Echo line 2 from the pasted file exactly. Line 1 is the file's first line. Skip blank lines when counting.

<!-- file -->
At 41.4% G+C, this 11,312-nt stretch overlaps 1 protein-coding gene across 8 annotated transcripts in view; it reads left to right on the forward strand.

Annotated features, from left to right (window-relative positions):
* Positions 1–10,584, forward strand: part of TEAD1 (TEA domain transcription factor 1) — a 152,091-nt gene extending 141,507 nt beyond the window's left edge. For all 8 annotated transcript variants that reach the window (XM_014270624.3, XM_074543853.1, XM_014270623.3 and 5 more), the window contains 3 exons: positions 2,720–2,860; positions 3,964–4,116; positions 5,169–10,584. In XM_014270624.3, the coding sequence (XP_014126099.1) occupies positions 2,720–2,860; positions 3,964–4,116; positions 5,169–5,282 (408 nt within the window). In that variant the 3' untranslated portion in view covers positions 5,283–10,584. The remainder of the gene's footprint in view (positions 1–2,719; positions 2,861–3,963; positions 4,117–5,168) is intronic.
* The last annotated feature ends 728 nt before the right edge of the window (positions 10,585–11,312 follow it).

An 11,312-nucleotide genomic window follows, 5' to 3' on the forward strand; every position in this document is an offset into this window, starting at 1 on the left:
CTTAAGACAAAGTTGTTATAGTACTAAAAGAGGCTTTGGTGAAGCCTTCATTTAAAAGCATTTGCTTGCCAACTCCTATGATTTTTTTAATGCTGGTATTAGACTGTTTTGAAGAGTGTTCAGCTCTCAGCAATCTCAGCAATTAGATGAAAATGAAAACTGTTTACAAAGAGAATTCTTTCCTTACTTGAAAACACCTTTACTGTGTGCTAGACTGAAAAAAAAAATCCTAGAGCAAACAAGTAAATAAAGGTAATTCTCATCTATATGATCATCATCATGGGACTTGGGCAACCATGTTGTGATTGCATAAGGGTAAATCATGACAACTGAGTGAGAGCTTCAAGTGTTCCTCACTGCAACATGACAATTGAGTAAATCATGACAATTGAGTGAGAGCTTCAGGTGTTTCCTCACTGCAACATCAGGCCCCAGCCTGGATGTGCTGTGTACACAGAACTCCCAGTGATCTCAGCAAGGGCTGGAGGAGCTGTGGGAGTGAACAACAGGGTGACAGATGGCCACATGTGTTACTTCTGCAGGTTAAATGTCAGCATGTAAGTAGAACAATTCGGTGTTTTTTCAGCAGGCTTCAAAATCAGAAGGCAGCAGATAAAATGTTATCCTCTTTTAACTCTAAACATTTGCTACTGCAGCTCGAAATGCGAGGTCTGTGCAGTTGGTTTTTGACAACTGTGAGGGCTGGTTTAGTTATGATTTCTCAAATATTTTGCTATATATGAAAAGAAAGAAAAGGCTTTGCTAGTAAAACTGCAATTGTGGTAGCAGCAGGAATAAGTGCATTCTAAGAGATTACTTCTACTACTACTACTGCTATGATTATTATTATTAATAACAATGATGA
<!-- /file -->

Annotated features, from left to right (window-relative positions):